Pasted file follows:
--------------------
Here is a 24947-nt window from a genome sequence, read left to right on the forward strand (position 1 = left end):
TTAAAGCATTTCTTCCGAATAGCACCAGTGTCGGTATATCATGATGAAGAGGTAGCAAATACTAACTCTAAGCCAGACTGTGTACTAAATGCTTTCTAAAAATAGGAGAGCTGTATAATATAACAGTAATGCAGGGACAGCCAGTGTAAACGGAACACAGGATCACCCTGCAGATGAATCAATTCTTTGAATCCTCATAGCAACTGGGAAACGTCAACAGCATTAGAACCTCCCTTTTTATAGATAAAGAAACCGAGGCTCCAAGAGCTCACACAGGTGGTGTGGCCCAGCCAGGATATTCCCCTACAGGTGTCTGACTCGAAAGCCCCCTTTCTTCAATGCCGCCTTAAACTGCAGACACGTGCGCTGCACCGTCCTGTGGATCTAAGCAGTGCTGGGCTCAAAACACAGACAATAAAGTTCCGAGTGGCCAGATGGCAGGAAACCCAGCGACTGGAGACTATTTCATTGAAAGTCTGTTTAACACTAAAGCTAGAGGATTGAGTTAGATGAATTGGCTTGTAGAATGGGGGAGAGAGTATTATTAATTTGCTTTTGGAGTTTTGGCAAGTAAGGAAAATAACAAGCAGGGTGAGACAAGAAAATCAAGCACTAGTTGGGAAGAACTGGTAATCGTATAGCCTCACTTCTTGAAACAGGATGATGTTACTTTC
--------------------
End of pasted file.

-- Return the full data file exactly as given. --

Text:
Here is a 24947-nt window from a genome sequence, read left to right on the forward strand (position 1 = left end):
TTAAAGCATTTCTTCCGAATAGCACCAGTGTCGGTATATCATGATGAAGAGGTAGCAAATACTAACTCTAAGCCAGACTGTGTACTAAATGCTTTCTAAAAATAGGAGAGCTGTATAATATAACAGTAATGCAGGGACAGCCAGTGTAAACGGAACACAGGATCACCCTGCAGATGAATCAATTCTTTGAATCCTCATAGCAACTGGGAAACGTCAACAGCATTAGAACCTCCCTTTTTATAGATAAAGAAACCGAGGCTCCAAGAGCTCACACAGGTGGTGTGGCCCAGCCAGGATATTCCCCTACAGGTGTCTGACTCGAAAGCCCCCTTTCTTCAATGCCGCCTTAAACTGCAGACACGTGCGCTGCACCGTCCTGTGGATCTAAGCAGTGCTGGGCTCAAAACACAGACAATAAAGTTCCGAGTGGCCAGATGGCAGGAAACCCAGCGACTGGAGACTATTTCATTGAAAGTCTGTTTAACACTAAAGCTAGAGGATTGAGTTAGATGAATTGGCTTGTAGAATGGGGGAGAGAGTATTATTAATTTGCTTTTGGAGTTTTGGCAAGTAAGGAAAATAACAAGCAGGGTGAGACAAGAAAATCAAGCACTAGTTGGGAAGAACTGGTAATCGTATAGCCTCACTTCTTGAAACAGGATGATGTTACTTTC